National Science Foundation

Workshop on Formal Methods for Security

November 19–20, 2015
University of Maryland, College Park

Update, August 2016: the workshop report is now available.

Many security problems can be solved reliably only using formal methods. This workshop considers the relationship between the rapidly improving techniques of formal methods and the problems of information (in)security. It will bring together people with expertise ranging from core information security problems to the techniques of formal methods, with many flavors of overlap in between.

The workshop will be primarily a forum for discussion and interaction. It will be loosely divided into four problem areas: Hardware Architecture, Distributed Systems, Privacy, and Operating Systems. The workshop is by invitation only.

The workshop participants will assess the currently most pressing problems in a range of security areas, and the formal methods that can make a difference to them. In particular, workshop discussion may include:

  • Major security problems that may be amenable to formal methods, their logical character, and the promising formal methods for problems of this type.
  • Assessing the scale of real-world problems, and the problem sizes that might be amenable by formal methods now or in a few years.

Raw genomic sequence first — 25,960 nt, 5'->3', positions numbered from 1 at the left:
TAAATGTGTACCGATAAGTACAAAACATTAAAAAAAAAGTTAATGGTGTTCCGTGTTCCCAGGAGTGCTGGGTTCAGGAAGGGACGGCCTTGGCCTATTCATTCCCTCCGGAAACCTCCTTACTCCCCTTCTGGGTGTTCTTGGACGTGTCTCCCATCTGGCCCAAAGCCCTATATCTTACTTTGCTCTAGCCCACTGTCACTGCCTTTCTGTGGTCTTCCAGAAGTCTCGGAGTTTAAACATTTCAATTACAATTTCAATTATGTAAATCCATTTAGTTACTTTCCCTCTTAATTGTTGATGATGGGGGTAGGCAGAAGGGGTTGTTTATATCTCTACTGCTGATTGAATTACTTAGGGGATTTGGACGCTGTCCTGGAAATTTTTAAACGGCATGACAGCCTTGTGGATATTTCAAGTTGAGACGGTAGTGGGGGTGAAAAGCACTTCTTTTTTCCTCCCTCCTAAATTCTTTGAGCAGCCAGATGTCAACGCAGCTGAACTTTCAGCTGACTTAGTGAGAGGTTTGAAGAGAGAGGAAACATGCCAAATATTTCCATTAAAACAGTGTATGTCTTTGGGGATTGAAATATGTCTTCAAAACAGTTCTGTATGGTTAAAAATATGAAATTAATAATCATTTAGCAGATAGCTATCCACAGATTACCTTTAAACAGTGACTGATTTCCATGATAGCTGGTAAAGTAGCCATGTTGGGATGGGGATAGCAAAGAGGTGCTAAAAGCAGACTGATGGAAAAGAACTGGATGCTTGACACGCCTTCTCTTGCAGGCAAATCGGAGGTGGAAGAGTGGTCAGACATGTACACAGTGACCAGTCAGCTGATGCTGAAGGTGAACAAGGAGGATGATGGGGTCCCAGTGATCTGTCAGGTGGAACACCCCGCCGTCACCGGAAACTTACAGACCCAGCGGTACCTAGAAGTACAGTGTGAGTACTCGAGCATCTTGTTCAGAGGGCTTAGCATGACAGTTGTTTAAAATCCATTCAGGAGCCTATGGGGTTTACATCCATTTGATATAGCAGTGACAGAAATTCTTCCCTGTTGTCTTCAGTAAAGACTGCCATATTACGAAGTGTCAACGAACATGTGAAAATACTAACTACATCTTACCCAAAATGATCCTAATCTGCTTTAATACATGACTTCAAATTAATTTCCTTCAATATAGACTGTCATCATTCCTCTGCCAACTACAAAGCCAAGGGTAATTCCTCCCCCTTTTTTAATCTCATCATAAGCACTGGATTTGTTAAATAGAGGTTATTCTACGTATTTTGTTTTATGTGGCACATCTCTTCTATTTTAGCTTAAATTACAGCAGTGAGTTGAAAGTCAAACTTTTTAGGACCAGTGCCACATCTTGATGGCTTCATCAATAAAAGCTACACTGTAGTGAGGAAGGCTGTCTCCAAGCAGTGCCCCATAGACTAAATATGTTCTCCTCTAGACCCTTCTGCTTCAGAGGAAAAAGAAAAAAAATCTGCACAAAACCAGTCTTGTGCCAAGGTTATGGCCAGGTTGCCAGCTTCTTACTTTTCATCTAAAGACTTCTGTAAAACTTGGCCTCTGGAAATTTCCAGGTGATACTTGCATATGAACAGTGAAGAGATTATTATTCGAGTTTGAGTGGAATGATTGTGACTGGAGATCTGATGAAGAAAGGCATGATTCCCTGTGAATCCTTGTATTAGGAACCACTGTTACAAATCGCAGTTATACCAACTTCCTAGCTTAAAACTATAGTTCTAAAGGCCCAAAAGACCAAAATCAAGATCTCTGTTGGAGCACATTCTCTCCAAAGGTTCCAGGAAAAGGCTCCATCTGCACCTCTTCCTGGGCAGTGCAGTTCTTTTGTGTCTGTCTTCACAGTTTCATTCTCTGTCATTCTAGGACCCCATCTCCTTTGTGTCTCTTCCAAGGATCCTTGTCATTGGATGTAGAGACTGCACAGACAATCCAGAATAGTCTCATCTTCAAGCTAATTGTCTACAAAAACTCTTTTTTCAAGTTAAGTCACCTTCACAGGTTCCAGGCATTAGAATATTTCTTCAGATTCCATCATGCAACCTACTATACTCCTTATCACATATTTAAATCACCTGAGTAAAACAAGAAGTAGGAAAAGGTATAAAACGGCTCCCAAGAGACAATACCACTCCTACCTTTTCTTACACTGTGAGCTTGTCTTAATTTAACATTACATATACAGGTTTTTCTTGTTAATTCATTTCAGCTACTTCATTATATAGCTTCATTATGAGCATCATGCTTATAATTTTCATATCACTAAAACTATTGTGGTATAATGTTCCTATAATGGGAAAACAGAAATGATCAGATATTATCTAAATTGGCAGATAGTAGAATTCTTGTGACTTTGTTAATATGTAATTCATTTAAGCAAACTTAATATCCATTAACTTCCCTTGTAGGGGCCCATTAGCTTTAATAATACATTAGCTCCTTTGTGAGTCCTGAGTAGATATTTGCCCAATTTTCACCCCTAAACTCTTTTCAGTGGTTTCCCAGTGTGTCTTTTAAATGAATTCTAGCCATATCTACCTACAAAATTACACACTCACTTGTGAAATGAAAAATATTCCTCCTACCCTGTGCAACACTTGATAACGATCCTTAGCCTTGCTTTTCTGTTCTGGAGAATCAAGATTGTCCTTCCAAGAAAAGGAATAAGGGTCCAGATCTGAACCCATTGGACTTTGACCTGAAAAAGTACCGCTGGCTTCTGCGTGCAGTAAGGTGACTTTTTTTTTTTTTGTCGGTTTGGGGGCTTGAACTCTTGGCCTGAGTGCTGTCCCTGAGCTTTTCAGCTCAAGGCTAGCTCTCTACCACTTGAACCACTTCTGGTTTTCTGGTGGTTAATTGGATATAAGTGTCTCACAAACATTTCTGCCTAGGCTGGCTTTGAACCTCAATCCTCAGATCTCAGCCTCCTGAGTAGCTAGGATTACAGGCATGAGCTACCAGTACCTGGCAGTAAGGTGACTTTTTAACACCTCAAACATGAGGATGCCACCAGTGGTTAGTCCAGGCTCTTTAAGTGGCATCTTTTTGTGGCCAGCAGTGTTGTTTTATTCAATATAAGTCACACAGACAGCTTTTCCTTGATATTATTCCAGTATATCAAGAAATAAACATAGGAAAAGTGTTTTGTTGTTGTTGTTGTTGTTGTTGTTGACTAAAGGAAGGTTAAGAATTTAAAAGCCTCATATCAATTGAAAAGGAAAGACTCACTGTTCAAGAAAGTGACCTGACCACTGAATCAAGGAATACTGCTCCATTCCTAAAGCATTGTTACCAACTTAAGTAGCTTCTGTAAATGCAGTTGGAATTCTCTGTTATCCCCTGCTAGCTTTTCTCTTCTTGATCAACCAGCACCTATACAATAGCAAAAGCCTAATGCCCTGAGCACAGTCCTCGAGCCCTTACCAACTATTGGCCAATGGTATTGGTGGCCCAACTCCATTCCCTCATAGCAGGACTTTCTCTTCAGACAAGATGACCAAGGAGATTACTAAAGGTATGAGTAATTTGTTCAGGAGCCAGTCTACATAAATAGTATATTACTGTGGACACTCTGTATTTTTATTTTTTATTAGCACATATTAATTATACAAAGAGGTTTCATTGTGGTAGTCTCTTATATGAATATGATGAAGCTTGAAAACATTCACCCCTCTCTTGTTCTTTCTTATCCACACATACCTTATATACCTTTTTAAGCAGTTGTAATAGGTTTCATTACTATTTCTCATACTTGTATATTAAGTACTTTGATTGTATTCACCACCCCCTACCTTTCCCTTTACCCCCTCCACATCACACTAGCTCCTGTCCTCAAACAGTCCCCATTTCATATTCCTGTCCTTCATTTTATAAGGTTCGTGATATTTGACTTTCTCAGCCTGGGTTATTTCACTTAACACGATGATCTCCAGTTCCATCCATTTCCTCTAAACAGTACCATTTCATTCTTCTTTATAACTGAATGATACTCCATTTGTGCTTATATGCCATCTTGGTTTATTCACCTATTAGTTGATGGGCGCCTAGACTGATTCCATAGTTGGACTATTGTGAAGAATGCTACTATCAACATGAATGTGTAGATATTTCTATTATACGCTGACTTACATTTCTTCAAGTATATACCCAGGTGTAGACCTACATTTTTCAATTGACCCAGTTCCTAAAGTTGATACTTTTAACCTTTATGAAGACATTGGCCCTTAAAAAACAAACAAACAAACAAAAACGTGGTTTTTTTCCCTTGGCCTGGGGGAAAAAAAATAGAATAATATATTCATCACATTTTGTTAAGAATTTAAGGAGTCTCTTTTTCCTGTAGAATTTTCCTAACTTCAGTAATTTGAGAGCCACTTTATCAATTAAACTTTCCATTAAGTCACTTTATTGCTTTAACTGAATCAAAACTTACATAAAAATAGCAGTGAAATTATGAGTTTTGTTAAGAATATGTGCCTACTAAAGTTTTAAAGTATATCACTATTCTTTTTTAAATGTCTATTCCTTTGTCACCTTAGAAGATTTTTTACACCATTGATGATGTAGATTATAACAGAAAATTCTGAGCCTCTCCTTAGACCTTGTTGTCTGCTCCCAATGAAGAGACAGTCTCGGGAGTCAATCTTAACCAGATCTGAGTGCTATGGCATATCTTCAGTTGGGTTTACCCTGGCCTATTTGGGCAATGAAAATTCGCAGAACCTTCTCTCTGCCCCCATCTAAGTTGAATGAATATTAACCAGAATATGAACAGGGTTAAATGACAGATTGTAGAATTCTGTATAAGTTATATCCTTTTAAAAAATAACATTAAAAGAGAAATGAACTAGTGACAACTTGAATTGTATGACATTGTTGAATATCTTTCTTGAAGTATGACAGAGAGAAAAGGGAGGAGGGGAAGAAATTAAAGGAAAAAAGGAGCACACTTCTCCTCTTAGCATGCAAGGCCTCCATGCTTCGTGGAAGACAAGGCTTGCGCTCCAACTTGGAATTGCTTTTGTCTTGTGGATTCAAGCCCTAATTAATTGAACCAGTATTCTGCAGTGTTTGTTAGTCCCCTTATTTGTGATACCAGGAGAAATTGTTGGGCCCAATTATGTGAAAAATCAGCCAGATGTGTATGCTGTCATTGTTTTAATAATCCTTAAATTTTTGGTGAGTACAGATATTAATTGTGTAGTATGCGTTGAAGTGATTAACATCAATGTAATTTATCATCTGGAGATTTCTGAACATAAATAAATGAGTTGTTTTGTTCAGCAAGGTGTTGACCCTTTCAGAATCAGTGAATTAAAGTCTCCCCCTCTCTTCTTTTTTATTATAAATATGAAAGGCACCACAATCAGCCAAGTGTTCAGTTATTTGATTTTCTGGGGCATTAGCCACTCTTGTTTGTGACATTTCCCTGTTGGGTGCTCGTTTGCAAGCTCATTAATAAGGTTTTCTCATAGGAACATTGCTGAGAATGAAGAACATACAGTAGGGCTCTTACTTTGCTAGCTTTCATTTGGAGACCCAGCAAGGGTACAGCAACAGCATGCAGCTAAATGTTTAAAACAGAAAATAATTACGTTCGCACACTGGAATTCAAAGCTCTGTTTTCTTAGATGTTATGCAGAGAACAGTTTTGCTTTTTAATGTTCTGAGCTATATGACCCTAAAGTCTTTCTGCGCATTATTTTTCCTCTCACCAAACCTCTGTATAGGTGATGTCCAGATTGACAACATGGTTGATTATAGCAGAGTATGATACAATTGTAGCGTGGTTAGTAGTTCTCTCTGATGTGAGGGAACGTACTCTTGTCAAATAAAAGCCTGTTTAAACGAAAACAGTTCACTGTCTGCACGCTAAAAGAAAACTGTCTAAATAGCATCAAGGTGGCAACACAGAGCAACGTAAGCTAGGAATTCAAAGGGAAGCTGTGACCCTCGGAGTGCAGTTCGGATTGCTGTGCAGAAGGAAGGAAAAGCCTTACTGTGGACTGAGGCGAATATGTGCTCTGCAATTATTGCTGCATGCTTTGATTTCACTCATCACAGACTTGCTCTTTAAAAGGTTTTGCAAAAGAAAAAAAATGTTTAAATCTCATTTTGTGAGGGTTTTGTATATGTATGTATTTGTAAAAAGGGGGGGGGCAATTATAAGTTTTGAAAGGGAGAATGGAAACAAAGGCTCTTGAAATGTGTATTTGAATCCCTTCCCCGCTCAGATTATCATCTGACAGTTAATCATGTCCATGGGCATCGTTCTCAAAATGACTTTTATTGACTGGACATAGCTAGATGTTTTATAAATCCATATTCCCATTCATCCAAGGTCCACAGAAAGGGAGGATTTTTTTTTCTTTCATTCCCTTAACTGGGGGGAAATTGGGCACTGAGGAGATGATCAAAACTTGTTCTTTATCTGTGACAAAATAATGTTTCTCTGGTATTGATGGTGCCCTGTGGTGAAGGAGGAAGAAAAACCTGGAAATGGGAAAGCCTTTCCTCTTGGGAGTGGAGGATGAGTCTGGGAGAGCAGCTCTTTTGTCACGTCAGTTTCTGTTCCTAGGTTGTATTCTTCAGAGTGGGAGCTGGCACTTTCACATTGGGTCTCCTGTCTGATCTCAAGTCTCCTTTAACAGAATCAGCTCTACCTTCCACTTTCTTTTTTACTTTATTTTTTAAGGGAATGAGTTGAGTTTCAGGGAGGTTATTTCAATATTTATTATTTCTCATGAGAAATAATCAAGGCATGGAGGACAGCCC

• Identifying major problems that are not amenable to current techniques, and exploring ideas or abstractions that might guide contemporary rigorous techniques to resolve them.
  • Defining "success" for formal methods for these problems, including the security guarantees than might be obtained.
  • Identification of new (and possibly clean slate) approaches to applying formal methods to security problems.
Moreover, we intend the workshop outputs to encourage more security researchers to use formal methods, and more formal methods researchers to develop new techniques that are applicable to security problems.

The workshop produced a report on the opportunities for substantial increase of the use of formal methods across security problems.